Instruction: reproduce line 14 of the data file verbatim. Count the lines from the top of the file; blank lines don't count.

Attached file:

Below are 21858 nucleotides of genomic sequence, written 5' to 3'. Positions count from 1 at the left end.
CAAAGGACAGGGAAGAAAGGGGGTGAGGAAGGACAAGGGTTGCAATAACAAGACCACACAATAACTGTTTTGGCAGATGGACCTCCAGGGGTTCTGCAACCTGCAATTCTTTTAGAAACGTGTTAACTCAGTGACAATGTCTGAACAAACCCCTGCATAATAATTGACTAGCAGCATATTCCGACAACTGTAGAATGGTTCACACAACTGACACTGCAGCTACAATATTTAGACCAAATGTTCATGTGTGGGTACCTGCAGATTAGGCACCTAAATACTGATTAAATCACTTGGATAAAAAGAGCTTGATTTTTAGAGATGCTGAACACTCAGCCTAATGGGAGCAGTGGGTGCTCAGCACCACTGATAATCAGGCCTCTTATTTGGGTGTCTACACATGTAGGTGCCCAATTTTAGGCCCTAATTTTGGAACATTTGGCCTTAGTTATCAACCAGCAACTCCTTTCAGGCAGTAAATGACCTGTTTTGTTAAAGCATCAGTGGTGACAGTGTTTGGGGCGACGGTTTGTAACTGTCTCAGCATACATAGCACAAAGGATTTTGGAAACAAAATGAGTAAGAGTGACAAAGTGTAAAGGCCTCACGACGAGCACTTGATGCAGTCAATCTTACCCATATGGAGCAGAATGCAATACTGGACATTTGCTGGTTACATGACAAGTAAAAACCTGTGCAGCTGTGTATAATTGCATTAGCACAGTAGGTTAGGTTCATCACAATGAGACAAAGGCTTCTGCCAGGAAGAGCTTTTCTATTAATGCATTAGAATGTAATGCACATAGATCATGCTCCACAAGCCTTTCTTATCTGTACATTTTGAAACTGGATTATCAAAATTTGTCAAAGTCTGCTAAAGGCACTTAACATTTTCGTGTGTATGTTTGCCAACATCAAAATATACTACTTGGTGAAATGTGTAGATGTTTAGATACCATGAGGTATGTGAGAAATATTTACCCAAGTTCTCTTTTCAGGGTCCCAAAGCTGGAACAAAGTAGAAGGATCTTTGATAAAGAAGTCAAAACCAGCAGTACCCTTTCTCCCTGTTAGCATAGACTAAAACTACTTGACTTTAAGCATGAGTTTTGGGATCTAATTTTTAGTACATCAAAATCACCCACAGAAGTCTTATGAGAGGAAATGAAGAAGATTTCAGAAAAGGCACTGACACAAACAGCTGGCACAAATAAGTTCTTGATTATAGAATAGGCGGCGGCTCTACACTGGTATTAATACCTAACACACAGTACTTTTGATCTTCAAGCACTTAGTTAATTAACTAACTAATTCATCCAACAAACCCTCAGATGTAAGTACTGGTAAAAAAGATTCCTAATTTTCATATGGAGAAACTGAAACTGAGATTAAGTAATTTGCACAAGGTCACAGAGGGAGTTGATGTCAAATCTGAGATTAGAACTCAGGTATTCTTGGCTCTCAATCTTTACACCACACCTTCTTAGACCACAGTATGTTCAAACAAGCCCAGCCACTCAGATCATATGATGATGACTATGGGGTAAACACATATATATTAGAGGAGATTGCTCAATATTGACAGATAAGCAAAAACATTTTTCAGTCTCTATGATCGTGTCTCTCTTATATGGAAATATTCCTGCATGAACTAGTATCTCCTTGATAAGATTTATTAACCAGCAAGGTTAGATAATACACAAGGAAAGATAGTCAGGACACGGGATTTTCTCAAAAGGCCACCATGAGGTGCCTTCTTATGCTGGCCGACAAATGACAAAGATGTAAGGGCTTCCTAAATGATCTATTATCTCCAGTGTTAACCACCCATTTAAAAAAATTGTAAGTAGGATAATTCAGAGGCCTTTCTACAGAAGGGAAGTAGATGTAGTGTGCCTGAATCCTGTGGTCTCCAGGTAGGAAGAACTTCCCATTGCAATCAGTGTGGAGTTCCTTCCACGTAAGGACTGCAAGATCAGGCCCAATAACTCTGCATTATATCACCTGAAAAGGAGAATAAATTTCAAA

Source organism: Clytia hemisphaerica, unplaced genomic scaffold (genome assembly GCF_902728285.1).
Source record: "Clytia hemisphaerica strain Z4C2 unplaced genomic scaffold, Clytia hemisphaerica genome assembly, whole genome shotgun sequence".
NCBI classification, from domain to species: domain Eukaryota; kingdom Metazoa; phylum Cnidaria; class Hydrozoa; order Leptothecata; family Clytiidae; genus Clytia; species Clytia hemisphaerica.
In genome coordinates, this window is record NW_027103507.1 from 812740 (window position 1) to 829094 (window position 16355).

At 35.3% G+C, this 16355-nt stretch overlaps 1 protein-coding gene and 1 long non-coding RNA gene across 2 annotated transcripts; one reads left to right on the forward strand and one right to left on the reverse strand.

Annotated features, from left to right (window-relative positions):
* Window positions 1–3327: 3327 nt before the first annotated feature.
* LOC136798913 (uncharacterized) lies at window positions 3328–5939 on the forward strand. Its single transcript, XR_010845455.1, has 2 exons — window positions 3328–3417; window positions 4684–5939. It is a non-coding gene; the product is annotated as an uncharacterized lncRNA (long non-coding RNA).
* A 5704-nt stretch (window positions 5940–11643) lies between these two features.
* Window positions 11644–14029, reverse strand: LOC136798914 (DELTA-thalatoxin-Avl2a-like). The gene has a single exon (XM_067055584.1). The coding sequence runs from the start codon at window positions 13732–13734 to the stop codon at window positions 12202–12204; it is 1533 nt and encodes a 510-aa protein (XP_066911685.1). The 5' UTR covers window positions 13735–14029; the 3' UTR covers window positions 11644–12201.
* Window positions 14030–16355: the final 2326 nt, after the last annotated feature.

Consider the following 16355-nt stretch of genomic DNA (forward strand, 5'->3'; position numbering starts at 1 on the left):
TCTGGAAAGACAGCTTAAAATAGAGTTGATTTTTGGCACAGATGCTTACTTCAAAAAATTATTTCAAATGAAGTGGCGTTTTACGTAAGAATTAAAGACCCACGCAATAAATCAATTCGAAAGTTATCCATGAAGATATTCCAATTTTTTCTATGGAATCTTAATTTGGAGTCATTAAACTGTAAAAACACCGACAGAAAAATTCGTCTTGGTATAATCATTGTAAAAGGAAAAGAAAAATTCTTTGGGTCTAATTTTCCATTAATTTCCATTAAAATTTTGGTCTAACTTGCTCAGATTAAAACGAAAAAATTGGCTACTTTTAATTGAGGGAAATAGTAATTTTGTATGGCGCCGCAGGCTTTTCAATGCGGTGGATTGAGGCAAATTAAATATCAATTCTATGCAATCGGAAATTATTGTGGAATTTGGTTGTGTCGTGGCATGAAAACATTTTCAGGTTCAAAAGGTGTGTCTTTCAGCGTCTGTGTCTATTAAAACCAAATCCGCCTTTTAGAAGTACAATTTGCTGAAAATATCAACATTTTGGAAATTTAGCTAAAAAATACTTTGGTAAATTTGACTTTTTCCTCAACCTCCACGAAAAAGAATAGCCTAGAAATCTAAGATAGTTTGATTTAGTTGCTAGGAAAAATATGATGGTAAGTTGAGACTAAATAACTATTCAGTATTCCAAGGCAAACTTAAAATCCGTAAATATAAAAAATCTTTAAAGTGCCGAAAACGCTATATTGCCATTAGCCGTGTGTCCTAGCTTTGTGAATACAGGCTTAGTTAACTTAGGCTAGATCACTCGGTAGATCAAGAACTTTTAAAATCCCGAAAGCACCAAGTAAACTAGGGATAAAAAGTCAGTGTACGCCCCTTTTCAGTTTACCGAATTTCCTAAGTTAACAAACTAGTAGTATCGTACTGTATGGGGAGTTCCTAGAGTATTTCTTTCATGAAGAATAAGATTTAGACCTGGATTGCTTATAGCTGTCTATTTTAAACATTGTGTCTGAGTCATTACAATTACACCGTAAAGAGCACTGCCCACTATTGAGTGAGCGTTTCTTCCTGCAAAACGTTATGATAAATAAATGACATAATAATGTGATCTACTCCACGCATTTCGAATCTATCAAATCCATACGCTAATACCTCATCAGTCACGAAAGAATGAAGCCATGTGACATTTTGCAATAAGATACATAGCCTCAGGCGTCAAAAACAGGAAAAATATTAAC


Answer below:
Consider the following 16355-nt stretch of genomic DNA (forward strand, 5'->3'; position numbering starts at 1 on the left):